Aggressive Investing: What It Is & How It Works
Do you want to know about aggressive investing and if this strategy is right for you?
Well, you came to the right place because in this post you will learn everything you need to know about aggressive investments to see if you want to use this strategy.
Without wasting any more time, let’s learn more about aggressive investing…
What Is Aggressive Investing?
Aggressive investing is the investment strategy of maximizing returns by having an asset allocation mostly in stocks with little to no allocation in cash or bonds.
This is common for many young adults in their early 20’s!
Think about it: you literally have 40+ working years ahead of you, if you so choose. With that timeframe, you can ride out the ups and downs of the market, given that you are patient of course.
Aggressive investing relies greatly on this patience since you have to wait out the downturns in the markets.
As we’ll get into later, it’s not a smart idea to aggressively invest if you need the cash in a few years since aggressive investments are more volatile.
Some examples of aggressive investments are growth stocks, small-cap stocks, micro-cap stocks, options, and foreign stocks.
Let’s dig deeper…
Basic Breakdown of Aggressive Investing
There is one simple principle of conventional aggressive investing. You should have the bulk of your portfolio allocated to stocks!
The rest of your portfolio can be allocated towards bonds and cash.
One widespread rule of thumb is this: Subtract your current age from 100, and that is what percent of equities you should own!
For example, a 20-year-old would have 80% equities (100-20), which is definitely on the aggressive side.
Using this rule, all young adults are aggressive investors. However, take it with a grain of salt since everyone’s tolerance to risk is different!
Obviously, everyone is different and there is truly no “one size fits all” solution to investing. But there is one thing that this rule of thumb gets right: as you get older (and closer to retirement), your risk tolerance tends to decrease.
This is because you have a shorter investing timeframe when you are close to retirement. You’d really be hurting if the market crashed 1 or 2 years before your retirement if you own mostly equities.
Personally, being in my 20’s at this time, I take a more aggressive approach with around 90% in equities. I am willing to take a greater risk because I don’t need the money I invest for many years.
Then as the years go on I will decrease my allocation to stocks and allocate more towards safer investments like bonds and cash.
Plus, if you are planning to invest for your retirement then you should definitely utilize a 401k, IRA, or Roth IRA to reap the tax benefits.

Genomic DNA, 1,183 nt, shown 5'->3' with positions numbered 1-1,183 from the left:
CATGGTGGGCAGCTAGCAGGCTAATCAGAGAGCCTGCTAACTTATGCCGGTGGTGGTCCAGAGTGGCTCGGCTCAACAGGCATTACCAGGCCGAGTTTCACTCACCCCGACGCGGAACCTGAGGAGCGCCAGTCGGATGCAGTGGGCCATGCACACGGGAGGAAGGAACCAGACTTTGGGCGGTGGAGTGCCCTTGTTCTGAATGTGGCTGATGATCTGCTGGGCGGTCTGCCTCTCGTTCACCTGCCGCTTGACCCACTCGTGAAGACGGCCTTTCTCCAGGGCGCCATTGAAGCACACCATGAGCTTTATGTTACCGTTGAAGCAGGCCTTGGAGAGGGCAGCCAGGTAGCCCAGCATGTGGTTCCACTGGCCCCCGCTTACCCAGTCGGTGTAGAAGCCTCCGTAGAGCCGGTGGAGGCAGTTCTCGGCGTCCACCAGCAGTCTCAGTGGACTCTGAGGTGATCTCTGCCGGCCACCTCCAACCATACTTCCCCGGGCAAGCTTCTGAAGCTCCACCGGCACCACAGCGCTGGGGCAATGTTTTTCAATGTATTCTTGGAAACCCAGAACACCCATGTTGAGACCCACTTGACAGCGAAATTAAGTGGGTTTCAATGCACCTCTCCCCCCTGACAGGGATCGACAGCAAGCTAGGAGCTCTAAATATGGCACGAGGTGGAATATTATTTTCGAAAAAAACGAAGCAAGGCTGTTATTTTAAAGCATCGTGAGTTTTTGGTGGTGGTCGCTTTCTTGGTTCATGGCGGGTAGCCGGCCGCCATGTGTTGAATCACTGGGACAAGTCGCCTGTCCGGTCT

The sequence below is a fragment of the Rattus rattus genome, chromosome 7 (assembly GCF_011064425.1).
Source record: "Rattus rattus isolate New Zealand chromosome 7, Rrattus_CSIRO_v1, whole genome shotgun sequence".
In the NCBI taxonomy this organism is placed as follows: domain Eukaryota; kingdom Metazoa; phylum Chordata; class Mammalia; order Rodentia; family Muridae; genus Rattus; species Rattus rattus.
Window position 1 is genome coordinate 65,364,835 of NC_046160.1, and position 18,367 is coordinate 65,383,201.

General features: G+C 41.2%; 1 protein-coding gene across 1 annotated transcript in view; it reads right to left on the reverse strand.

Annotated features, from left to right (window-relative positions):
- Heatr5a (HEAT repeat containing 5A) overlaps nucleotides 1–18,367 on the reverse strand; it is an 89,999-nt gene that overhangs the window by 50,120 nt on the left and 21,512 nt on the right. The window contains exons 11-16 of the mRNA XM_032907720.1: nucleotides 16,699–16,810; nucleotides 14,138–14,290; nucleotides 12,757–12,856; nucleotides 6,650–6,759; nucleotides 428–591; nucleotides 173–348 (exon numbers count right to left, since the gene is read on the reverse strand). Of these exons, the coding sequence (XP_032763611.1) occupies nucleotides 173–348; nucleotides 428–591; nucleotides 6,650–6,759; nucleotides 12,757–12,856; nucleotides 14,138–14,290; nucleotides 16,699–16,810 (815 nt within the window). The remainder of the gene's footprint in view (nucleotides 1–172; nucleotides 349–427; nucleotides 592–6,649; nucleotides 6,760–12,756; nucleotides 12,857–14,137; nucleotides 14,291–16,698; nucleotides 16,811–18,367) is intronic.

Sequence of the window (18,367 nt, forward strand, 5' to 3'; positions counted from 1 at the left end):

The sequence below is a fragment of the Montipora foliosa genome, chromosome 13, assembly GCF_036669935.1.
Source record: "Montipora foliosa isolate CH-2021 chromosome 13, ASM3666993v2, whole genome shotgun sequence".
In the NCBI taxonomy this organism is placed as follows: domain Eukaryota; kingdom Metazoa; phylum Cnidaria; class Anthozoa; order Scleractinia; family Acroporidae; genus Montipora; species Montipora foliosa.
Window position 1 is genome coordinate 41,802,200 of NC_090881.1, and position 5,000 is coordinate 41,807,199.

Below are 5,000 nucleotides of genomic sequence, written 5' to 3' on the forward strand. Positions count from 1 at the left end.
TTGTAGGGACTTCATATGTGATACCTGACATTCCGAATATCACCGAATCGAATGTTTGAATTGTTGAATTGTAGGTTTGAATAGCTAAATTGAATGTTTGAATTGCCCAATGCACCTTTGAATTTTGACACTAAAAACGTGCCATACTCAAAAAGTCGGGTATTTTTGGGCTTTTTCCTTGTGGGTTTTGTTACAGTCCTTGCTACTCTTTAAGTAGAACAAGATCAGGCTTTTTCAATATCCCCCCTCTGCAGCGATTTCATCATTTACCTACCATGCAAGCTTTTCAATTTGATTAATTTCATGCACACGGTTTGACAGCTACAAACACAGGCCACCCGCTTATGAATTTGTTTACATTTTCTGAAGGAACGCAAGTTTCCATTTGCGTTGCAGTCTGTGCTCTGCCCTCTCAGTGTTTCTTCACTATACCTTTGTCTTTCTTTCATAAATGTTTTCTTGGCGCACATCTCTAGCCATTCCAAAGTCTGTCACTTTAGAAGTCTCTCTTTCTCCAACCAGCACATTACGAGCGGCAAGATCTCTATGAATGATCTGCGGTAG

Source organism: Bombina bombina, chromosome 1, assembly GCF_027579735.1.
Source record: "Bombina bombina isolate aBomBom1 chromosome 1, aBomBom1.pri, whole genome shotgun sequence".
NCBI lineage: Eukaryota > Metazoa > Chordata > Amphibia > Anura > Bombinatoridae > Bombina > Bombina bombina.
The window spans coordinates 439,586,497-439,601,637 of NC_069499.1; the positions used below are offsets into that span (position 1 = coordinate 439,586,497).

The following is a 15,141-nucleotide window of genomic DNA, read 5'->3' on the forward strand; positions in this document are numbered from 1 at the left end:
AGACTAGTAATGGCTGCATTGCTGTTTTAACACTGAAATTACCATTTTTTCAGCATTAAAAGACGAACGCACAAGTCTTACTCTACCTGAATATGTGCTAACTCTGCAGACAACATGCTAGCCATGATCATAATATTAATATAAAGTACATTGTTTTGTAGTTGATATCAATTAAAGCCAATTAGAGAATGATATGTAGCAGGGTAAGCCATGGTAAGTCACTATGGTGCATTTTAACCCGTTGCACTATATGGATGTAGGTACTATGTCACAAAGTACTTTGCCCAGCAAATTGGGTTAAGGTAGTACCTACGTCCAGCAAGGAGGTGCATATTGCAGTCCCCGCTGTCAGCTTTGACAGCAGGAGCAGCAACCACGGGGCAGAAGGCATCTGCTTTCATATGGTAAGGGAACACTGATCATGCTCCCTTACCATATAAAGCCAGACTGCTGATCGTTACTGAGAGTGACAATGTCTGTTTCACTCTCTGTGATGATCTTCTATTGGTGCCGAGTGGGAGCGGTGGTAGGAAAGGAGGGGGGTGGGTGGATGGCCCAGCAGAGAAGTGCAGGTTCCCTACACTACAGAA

Not All Equities Are Equal
If you conclude that you want a set amount of your investments to be equities, you need to understand that not all equities are the same!
A $10k investment in blue-chip stocks is far different than a $10k investment in small-cap stocks.
Investing $5k in American equity is different than investing $5k in equity from developing nations.
This is called the risk-to-reward ratio. The more reward you can make on an investment, the riskier it most likely is.
For example, if you choose to invest in a company like Johnson & Johnson, they are a huge and well-established company but this means that their growth is limited.
On the other hand, if you invest in a small pharma company that is trying to develop a breakthrough drug, then you can potentially make a lot of money on this investment but it’s far riskier.
So, you have to figure out what your risk tolerance is to which investments are right for you!
Market cap refers to market capitalization. It is how much the company is worth, often measured in $ billions but also can be $ millions depending on the size of the company.
It is simply the share price multiplied by the number of shares.
Let’s keep it as simple as possible. Large-cap “blue chip” stocks are as “safe” as equity can get, including the most established companies out there. They tend to grow slowly but are also more stable.
This is different than small-cap stocks, commonly referred to as “growth” stocks. They have much more potential to grow like crazy but have much more volatility.
High volatility means their price swings are larger, giving lower lows and higher highs!
Small Cap Aggressive Investing
Small-cap stocks have a stigma against them; they are considered unreliable, risky, and pushed onto naive investors by sketchy brokers.